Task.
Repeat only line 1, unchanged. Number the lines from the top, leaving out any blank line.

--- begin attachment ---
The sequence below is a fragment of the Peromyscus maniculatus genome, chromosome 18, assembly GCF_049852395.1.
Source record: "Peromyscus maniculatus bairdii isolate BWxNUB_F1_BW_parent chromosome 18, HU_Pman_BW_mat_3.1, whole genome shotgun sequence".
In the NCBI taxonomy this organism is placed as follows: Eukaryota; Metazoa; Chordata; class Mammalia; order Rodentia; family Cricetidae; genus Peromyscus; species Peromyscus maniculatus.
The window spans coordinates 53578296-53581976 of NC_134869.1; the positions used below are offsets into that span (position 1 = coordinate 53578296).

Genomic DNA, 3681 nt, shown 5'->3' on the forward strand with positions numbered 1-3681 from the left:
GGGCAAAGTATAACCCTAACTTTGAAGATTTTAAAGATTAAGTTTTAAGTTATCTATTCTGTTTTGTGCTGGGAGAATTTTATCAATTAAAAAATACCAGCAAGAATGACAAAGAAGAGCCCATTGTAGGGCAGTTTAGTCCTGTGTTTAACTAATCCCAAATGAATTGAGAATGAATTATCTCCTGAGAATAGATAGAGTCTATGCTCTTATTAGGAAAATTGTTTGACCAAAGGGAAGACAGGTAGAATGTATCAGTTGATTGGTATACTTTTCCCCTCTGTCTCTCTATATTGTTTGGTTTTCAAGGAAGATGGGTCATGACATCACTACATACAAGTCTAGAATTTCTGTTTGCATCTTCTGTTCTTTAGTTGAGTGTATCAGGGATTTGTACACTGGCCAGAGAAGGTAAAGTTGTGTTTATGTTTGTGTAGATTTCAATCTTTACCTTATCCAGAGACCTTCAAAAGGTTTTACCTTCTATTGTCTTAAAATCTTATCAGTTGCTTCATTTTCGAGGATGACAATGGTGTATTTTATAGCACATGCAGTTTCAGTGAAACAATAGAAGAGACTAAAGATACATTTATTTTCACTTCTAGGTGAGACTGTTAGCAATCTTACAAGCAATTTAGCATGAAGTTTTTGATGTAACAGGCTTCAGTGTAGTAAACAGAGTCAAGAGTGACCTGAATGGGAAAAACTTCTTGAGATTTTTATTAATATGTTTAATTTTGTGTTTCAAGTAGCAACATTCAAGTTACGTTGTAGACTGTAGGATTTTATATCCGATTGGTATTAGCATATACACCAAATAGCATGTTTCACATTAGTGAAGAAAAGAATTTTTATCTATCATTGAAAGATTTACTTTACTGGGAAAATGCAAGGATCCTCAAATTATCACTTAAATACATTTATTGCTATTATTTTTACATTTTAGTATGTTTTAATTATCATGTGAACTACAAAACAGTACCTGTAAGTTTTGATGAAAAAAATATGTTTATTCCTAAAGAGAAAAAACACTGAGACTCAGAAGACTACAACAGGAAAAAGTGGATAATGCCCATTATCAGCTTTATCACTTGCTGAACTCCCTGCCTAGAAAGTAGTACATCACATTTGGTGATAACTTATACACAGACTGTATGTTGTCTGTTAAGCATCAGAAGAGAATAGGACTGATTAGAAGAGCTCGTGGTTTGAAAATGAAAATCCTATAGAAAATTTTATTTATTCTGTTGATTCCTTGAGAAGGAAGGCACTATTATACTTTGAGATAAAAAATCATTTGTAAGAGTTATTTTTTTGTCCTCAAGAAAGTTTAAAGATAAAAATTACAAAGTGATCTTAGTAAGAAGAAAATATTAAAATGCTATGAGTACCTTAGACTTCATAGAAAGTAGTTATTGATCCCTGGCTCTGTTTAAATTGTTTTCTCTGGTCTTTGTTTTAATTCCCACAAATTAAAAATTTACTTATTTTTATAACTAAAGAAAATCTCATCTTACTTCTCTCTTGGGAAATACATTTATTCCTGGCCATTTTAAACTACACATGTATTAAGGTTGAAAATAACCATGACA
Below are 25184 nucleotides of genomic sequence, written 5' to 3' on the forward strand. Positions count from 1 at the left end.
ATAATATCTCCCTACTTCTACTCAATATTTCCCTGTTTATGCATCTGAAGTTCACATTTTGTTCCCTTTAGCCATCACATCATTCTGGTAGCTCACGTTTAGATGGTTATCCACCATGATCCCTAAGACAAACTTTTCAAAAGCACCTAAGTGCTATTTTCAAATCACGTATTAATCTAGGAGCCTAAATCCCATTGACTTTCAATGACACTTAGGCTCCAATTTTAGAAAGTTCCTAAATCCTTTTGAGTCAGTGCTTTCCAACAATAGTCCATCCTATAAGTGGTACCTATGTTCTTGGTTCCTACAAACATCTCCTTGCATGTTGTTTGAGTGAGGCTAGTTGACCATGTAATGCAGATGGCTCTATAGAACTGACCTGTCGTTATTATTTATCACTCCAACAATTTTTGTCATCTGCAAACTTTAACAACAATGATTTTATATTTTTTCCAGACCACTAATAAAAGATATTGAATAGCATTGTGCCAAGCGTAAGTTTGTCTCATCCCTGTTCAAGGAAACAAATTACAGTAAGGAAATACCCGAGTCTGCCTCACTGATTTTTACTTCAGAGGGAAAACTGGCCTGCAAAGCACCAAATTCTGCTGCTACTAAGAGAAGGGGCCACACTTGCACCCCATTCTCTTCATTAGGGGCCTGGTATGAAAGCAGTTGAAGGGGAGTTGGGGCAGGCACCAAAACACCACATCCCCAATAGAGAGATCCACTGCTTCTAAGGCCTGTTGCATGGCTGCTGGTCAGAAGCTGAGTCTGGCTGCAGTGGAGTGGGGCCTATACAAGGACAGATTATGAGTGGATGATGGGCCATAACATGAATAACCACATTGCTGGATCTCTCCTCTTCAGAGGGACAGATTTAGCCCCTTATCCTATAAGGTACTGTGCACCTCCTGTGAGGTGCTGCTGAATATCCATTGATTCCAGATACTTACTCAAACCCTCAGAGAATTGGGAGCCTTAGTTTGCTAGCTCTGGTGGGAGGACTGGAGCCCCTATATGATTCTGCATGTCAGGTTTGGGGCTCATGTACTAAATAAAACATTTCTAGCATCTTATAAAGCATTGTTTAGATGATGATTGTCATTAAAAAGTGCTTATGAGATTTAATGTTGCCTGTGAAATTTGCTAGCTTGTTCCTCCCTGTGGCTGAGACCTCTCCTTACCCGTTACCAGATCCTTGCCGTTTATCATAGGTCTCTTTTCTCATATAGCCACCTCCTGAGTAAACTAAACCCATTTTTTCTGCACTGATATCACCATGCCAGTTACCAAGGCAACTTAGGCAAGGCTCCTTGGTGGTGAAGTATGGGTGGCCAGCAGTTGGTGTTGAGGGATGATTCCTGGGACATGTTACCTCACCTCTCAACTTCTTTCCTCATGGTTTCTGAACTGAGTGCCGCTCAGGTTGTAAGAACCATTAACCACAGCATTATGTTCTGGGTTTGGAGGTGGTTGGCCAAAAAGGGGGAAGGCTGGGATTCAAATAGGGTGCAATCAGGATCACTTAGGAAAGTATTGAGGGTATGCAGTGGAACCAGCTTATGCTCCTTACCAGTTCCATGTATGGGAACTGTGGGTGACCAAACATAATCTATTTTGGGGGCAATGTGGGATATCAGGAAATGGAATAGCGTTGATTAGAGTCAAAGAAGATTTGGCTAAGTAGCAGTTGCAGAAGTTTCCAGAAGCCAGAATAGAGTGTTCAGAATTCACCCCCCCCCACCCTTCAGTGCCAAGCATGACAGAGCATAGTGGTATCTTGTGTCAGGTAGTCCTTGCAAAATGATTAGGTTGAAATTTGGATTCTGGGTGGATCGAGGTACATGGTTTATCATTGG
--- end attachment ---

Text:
The sequence below is a fragment of the Peromyscus maniculatus genome, chromosome 18, assembly GCF_049852395.1.